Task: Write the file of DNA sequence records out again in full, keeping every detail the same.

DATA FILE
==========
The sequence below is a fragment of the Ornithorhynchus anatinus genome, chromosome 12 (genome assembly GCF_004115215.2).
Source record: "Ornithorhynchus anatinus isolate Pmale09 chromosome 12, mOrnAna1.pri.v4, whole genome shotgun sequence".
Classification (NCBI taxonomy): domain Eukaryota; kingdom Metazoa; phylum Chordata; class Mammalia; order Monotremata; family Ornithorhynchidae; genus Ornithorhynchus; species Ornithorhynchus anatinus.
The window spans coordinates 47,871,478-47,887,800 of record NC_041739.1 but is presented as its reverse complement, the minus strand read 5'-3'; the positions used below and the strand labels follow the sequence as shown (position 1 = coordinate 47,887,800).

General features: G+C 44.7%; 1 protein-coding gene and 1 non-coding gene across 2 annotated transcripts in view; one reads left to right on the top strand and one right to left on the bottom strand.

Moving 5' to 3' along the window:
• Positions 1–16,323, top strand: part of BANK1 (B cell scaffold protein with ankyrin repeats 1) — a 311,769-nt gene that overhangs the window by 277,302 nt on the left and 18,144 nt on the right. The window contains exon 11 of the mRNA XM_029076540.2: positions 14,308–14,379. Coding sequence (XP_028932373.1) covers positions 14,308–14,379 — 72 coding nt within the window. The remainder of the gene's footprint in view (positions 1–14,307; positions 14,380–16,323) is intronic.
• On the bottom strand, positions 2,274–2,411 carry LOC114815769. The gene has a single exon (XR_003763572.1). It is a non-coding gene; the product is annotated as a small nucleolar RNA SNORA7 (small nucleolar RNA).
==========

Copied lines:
The sequence below is a fragment of the Ornithorhynchus anatinus genome, chromosome 12 (genome assembly GCF_004115215.2).
Source record: "Ornithorhynchus anatinus isolate Pmale09 chromosome 12, mOrnAna1.pri.v4, whole genome shotgun sequence".
Classification (NCBI taxonomy): domain Eukaryota; kingdom Metazoa; phylum Chordata; class Mammalia; order Monotremata; family Ornithorhynchidae; genus Ornithorhynchus; species Ornithorhynchus anatinus.
The window spans coordinates 47,871,478-47,887,800 of record NC_041739.1 but is presented as its reverse complement, the minus strand read 5'-3'; the positions used below and the strand labels follow the sequence as shown (position 1 = coordinate 47,887,800).

General features: G+C 44.7%; 1 protein-coding gene and 1 non-coding gene across 2 annotated transcripts in view; one reads left to right on the top strand and one right to left on the bottom strand.

Moving 5' to 3' along the window:
• Positions 1–16,323, top strand: part of BANK1 (B cell scaffold protein with ankyrin repeats 1) — a 311,769-nt gene that overhangs the window by 277,302 nt on the left and 18,144 nt on the right. The window contains exon 11 of the mRNA XM_029076540.2: positions 14,308–14,379. Coding sequence (XP_028932373.1) covers positions 14,308–14,379 — 72 coding nt within the window. The remainder of the gene's footprint in view (positions 1–14,307; positions 14,380–16,323) is intronic.
• On the bottom strand, positions 2,274–2,411 carry LOC114815769. The gene has a single exon (XR_003763572.1). It is a non-coding gene; the product is annotated as a small nucleolar RNA SNORA7 (small nucleolar RNA).